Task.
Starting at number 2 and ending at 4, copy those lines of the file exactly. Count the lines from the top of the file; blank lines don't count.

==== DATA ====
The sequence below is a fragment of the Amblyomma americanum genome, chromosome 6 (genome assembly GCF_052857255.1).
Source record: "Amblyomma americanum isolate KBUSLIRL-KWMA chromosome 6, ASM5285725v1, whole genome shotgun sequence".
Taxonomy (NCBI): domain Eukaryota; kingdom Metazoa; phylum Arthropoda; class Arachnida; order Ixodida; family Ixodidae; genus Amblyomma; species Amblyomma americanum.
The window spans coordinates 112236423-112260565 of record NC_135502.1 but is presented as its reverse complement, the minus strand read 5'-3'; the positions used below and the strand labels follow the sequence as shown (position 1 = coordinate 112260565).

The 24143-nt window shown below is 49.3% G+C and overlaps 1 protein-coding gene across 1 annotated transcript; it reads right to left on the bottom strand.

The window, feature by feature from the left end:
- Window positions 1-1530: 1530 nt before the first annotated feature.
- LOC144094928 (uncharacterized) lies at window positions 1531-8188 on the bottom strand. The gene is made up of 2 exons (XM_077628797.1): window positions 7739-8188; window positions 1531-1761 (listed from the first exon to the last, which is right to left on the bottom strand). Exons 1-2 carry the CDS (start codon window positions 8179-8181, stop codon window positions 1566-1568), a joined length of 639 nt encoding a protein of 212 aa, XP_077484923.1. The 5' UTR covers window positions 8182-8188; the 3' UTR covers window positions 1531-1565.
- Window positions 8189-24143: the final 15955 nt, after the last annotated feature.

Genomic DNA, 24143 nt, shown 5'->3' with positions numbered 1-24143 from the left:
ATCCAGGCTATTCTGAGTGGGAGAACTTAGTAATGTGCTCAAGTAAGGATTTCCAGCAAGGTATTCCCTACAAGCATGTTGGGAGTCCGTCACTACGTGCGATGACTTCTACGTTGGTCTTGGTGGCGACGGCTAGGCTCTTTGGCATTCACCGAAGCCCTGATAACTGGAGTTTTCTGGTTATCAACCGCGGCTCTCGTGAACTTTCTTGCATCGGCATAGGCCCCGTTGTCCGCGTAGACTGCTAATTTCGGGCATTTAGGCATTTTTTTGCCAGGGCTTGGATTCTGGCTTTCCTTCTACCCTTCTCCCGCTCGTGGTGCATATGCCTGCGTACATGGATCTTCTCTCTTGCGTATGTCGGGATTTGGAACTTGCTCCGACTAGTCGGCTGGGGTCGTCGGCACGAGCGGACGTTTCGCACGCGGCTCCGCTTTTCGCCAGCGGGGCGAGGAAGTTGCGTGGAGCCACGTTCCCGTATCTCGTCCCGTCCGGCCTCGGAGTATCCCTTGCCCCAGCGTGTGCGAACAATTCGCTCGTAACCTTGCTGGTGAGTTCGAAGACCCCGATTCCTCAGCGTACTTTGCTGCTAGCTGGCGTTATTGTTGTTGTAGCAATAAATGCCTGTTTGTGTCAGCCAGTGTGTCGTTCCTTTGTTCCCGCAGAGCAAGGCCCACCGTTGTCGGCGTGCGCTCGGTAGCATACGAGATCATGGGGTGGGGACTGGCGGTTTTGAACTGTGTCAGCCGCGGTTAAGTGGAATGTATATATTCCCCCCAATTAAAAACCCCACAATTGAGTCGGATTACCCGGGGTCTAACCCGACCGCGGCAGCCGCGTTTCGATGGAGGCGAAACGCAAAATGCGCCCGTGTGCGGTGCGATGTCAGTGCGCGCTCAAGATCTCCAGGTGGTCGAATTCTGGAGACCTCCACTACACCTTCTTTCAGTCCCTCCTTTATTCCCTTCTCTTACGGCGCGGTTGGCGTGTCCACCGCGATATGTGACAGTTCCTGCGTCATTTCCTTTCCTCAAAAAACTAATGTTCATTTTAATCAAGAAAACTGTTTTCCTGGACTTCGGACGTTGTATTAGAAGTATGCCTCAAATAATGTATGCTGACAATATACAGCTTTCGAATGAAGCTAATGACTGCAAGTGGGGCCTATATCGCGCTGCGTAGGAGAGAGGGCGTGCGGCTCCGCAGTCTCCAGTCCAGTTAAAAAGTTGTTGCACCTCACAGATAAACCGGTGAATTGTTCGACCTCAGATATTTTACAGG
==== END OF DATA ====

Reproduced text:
Source record: "Amblyomma americanum isolate KBUSLIRL-KWMA chromosome 6, ASM5285725v1, whole genome shotgun sequence".
Taxonomy (NCBI): domain Eukaryota; kingdom Metazoa; phylum Arthropoda; class Arachnida; order Ixodida; family Ixodidae; genus Amblyomma; species Amblyomma americanum.
The window spans coordinates 112236423-112260565 of record NC_135502.1 but is presented as its reverse complement, the minus strand read 5'-3'; the positions used below and the strand labels follow the sequence as shown (position 1 = coordinate 112260565).